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Hagen v. Gallerano

Decided: March 16, 1961.

ALBERT HERMAN HAGEN, PLAINTIFF-RESPONDENT,
v.
PASCAL P. GALLERANO, ET AL., DEFENDANTS-APPELLANTS. ALBERT HERMAN HAGEN, PLAINTIFF-RESPONDENT, V. GEORGE W. HAUK, ET AL., DEFENDANTS-APPELLANTS



Price, Gaulkin and Foley. The opinion of the court was delivered by Gaulkin, J.A.D.

Gaulkin

[66 NJSuper Page 320] This case is before us for the second time. Following our previous opinion, dated December 26,

1958, the pleadings were completed and the cases were consolidated and pretried. We shall attempt to bring the issues into focus as briefly as possible.

On December 8, 1956 plaintiff was severely injured while crossing a street in Newark. He claims his injuries were the result of being struck by two automobiles, one owned by George W. Hauk and driven by Janet L. Hauk, and the other owned and driven by William Wenger. On November 21, 1957 he commenced a negligence suit against all these parties. The Hauks were insured by Maryland Casualty Company (Maryland), which filed an answer on their behalf denying liability and pleading a release or covenant not to sue, executed by plaintiff for $1. Since even defendants were not sure whether to characterize it as a release or a covenant not to sue, we shall call it the "paper." This paper is a printed form, originally captioned "Release." The changes in the form, and the portions we have underlined, were written by Gallerano. It reads as follows:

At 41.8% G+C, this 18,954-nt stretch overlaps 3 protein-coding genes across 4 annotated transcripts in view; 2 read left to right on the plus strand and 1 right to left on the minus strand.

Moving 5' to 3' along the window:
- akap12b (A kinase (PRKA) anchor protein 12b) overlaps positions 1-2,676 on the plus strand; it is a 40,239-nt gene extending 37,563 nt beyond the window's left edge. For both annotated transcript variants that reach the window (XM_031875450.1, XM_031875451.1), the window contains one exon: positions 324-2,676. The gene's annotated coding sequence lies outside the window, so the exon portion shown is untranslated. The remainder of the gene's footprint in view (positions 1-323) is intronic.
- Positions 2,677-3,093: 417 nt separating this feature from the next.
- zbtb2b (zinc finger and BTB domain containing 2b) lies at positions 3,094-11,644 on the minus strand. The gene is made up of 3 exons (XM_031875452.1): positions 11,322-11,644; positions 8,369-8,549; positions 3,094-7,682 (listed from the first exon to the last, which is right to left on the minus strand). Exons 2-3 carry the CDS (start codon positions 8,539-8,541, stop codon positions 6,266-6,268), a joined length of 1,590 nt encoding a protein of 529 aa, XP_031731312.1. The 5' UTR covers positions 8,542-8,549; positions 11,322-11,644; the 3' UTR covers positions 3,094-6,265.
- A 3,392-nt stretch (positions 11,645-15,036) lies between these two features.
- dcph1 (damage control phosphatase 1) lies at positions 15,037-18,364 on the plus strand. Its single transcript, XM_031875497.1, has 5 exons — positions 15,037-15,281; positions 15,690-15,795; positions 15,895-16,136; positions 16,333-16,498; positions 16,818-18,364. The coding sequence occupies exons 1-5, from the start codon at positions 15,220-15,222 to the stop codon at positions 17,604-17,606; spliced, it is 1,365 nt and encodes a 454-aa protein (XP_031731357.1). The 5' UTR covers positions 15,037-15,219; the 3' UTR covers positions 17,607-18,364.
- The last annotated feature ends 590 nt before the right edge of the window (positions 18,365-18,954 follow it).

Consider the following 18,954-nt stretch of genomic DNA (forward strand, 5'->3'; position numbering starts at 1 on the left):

"COVENANT

IN CONSIDERATION of the payment of One dollar and no cents ($1.00) Dollars to Al Hagen, 1 Pioneer St., Newark, N.J. in hand paid by Janet L. Hauk and George W. Hauk 5 Venetia, Ave, Cranford, N.J. (hereinafter called Payer(s)) I/We do hereby covenant to forever discharge only said Payer(s) mentioned above from any consequences of the accident hereinafter described all claims arising out of an accident occurring on or about 12/8/56, at Elizabeth Avenue, Newark, N.J. wherein the said Al Hagen sustained injuries both internal and external and lost [sic] by reason of medical expenses.